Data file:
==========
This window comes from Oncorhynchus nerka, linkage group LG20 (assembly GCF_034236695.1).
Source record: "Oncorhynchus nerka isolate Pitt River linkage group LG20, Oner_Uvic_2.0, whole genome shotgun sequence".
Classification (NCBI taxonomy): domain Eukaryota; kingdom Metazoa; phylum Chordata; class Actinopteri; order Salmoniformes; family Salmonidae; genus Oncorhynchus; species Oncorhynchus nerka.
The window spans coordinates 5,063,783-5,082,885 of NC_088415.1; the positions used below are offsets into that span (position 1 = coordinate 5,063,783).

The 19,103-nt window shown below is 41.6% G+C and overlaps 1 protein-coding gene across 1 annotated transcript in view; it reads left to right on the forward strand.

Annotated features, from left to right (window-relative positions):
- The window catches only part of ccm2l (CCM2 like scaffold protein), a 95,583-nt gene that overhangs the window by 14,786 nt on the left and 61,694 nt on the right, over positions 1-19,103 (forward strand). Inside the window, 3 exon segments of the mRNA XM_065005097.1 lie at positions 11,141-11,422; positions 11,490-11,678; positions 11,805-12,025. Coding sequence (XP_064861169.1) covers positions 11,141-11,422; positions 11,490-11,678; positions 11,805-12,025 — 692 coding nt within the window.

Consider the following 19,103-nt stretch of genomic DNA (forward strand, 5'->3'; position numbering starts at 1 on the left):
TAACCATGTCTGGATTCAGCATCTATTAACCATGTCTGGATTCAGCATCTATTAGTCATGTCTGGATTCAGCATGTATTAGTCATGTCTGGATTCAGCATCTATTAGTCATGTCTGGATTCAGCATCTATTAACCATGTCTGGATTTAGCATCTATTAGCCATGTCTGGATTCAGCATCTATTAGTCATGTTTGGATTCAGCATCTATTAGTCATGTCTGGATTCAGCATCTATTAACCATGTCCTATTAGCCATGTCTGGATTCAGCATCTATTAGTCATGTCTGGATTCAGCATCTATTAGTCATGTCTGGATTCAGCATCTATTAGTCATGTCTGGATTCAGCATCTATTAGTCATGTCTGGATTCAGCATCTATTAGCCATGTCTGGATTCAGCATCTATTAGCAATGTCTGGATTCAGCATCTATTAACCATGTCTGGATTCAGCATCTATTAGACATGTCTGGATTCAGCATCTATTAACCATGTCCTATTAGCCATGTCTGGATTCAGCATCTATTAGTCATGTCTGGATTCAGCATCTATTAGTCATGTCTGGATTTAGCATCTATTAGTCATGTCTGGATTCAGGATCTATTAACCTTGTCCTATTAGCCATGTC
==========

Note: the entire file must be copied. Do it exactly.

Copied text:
This window comes from Oncorhynchus nerka, linkage group LG20 (assembly GCF_034236695.1).
Source record: "Oncorhynchus nerka isolate Pitt River linkage group LG20, Oner_Uvic_2.0, whole genome shotgun sequence".
Classification (NCBI taxonomy): domain Eukaryota; kingdom Metazoa; phylum Chordata; class Actinopteri; order Salmoniformes; family Salmonidae; genus Oncorhynchus; species Oncorhynchus nerka.
The window spans coordinates 5,063,783-5,082,885 of NC_088415.1; the positions used below are offsets into that span (position 1 = coordinate 5,063,783).

The 19,103-nt window shown below is 41.6% G+C and overlaps 1 protein-coding gene across 1 annotated transcript in view; it reads left to right on the forward strand.

Annotated features, from left to right (window-relative positions):
- The window catches only part of ccm2l (CCM2 like scaffold protein), a 95,583-nt gene that overhangs the window by 14,786 nt on the left and 61,694 nt on the right, over positions 1-19,103 (forward strand). Inside the window, 3 exon segments of the mRNA XM_065005097.1 lie at positions 11,141-11,422; positions 11,490-11,678; positions 11,805-12,025. Coding sequence (XP_064861169.1) covers positions 11,141-11,422; positions 11,490-11,678; positions 11,805-12,025 — 692 coding nt within the window.

Consider the following 19,103-nt stretch of genomic DNA (forward strand, 5'->3'; position numbering starts at 1 on the left):
TAACCATGTCTGGATTCAGCATCTATTAACCATGTCTGGATTCAGCATCTATTAGTCATGTCTGGATTCAGCATGTATTAGTCATGTCTGGATTCAGCATCTATTAGTCATGTCTGGATTCAGCATCTATTAACCATGTCTGGATTTAGCATCTATTAGCCATGTCTGGATTCAGCATCTATTAGTCATGTTTGGATTCAGCATCTATTAGTCATGTCTGGATTCAGCATCTATTAACCATGTCCTATTAGCCATGTCTGGATTCAGCATCTATTAGTCATGTCTGGATTCAGCATCTATTAGTCATGTCTGGATTCAGCATCTATTAGTCATGTCTGGATTCAGCATCTATTAGTCATGTCTGGATTCAGCATCTATTAGCCATGTCTGGATTCAGCATCTATTAGCAATGTCTGGATTCAGCATCTATTAACCATGTCTGGATTCAGCATCTATTAGACATGTCTGGATTCAGCATCTATTAACCATGTCCTATTAGCCATGTCTGGATTCAGCATCTATTAGTCATGTCTGGATTCAGCATCTATTAGTCATGTCTGGATTTAGCATCTATTAGTCATGTCTGGATTCAGGATCTATTAACCTTGTCCTATTAGCCATGTC